We must dissociate sustainability from the runaway, avaricious acquisition that capitalism has taught us is a sign of ‘success’. Because it’s not even working for us, is it?
“Working hours rise, wages stagnate or fall, tasks become duller, more stressful and harder to fulfill, emails and texts and endless demands clatter inside our heads, shutting down the ability to think, corners are cut, conditions deteriorate, housing becomes almost impossible to afford, there’s ever less money for essential public services. What and whom is this growth for?
“It’s for the people who run or own the banks, the hedge funds, the mining companies, the advertising firms, the lobbying companies, the weapons manufacturers, the buy-to-let portfolios, the office blocks, the country estates, the offshore accounts. The rest of us are induced to regard it as necessary and desirable through a system of marketing and framing so intensive and all-pervasive that it amounts to brainwashing.” (http://www.monbiot.com/2014/10/02/the-kink-in-the-human-brain/)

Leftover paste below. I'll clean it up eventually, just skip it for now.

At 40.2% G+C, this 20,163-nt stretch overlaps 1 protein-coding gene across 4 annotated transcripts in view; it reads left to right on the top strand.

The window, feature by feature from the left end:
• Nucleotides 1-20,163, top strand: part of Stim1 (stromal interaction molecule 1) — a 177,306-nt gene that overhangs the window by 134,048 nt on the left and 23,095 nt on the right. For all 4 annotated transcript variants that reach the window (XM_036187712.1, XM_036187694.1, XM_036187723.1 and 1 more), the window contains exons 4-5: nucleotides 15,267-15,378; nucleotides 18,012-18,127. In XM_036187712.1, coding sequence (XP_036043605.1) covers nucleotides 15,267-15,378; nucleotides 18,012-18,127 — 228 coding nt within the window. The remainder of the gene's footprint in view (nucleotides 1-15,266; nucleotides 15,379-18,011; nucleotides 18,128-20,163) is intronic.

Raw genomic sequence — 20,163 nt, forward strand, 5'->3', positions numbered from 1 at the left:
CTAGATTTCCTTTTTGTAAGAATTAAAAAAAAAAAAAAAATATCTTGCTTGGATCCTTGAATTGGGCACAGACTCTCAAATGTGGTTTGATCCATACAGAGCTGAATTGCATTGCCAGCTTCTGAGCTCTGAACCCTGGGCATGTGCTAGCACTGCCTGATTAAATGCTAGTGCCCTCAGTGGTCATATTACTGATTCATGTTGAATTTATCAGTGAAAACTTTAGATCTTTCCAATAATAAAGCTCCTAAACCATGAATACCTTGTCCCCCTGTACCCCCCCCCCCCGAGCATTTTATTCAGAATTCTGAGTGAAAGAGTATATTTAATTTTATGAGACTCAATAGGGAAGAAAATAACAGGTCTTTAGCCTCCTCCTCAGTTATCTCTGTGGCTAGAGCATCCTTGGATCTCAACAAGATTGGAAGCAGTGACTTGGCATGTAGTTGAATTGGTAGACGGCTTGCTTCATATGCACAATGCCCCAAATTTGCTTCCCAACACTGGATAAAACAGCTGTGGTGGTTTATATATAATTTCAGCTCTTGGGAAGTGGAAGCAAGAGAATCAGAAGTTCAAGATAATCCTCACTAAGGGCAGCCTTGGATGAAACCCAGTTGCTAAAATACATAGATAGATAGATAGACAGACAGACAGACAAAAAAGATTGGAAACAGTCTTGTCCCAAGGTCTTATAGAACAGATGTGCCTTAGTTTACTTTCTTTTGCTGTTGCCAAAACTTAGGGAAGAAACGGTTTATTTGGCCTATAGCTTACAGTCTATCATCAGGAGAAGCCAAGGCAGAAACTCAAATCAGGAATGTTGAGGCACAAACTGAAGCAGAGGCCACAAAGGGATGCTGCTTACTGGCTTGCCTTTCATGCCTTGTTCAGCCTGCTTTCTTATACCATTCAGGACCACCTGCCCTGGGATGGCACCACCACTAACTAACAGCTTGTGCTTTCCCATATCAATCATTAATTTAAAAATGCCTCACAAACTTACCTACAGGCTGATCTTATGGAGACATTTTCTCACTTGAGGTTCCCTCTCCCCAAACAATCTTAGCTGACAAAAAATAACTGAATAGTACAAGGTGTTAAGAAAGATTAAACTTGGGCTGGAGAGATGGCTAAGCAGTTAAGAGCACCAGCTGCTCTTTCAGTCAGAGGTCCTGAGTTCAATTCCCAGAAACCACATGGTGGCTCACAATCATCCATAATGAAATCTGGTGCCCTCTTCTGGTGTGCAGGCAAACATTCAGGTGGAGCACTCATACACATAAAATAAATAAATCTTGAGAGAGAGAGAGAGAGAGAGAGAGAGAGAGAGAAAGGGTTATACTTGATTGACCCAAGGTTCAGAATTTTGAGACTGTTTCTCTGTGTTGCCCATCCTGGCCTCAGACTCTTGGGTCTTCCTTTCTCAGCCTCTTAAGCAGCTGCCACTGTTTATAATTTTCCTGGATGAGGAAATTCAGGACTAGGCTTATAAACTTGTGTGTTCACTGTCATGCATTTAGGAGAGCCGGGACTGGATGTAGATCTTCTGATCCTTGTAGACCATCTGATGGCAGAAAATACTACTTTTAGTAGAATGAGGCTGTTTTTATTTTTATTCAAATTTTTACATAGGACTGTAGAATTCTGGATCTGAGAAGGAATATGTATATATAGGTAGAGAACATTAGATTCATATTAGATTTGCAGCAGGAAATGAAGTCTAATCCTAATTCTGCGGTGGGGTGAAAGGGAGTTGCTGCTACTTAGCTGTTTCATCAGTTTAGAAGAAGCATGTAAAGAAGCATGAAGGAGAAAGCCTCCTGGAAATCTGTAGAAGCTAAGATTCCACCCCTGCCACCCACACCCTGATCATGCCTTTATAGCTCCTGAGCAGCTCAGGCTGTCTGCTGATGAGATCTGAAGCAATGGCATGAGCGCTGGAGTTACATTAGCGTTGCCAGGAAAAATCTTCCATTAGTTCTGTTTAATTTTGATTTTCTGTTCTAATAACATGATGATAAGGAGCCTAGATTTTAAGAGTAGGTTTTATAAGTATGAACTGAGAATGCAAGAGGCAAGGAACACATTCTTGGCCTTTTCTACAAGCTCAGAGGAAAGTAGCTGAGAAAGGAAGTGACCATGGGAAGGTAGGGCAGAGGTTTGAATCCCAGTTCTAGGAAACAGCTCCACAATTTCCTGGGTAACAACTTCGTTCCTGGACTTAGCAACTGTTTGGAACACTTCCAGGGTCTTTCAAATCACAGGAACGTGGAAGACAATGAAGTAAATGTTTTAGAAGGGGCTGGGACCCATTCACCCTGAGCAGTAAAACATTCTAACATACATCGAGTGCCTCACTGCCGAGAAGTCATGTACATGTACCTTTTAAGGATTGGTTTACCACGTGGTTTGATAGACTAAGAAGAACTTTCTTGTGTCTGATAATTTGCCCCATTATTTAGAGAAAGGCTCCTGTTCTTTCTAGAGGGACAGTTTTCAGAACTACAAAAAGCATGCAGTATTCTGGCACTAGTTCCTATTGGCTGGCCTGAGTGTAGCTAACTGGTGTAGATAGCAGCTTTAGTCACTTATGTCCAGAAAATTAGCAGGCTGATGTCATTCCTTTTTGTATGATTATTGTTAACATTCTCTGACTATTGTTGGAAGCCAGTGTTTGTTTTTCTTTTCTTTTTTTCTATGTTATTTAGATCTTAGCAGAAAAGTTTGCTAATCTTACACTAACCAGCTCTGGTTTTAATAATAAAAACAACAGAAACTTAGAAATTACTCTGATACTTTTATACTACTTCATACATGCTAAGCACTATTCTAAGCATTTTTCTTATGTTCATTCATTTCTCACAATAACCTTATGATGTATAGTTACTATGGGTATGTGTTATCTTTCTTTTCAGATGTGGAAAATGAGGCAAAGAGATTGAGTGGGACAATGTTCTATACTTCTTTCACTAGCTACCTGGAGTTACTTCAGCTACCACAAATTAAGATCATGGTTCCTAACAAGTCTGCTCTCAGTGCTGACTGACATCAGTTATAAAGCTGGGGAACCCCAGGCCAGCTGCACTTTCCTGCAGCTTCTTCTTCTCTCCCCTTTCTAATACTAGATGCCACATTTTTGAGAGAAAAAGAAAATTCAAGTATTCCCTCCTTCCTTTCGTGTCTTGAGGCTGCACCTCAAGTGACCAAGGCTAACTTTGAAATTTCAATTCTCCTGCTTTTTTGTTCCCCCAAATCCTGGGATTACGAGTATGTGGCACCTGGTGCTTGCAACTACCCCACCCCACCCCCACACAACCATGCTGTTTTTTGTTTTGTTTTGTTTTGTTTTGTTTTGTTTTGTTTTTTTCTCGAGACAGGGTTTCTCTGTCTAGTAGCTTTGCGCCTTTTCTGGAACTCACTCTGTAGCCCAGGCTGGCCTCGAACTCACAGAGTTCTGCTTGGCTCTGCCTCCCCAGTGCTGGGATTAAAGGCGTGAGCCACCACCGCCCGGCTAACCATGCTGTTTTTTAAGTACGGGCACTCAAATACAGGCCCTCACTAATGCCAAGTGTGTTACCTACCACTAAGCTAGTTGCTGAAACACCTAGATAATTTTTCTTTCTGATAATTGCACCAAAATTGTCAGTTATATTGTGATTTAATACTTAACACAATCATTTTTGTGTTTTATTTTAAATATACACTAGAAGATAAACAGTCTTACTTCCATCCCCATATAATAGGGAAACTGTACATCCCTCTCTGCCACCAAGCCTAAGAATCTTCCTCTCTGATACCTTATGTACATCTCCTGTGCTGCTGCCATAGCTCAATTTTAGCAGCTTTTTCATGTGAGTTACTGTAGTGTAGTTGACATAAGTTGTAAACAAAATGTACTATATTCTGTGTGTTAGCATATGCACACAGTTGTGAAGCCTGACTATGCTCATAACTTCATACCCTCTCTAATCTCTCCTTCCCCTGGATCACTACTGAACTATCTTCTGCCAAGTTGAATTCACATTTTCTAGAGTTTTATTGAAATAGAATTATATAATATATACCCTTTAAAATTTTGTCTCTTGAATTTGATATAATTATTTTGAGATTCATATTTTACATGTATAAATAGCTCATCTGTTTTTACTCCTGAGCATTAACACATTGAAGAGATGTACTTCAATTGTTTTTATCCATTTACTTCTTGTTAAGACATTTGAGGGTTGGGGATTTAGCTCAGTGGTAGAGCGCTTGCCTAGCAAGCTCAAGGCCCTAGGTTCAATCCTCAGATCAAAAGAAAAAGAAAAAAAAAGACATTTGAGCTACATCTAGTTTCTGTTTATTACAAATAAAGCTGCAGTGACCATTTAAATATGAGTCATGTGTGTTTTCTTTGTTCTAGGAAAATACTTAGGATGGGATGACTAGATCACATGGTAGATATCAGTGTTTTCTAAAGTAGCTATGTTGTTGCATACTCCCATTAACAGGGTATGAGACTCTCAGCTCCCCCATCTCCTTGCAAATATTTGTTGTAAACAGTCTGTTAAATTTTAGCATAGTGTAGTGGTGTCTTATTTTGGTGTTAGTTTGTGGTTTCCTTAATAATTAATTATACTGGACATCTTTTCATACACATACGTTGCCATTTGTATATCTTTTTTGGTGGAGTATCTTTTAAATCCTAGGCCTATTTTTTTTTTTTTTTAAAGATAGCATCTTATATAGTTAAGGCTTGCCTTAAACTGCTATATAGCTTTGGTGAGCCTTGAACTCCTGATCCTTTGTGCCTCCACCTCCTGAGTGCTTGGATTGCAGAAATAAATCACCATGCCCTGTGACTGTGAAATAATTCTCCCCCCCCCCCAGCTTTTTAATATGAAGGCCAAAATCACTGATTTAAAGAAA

It doesn’t even bring security.
“The [Commons Environment, Food and Rural Affairs Select] Committee supports ‘sustainable intensification’, but we need to be cautious about arguing that the food security debate is all about producing more with less.” (http://www.wwf.org.uk/about_wwf/press_centre/index.cfm?uNewsID=7230)
As a colleague of mine enjoys putting it, “no, it’s about doing less with less.” Not a petulant, jaded or belligerent less; a carefully analysed, prioritised and targeted less.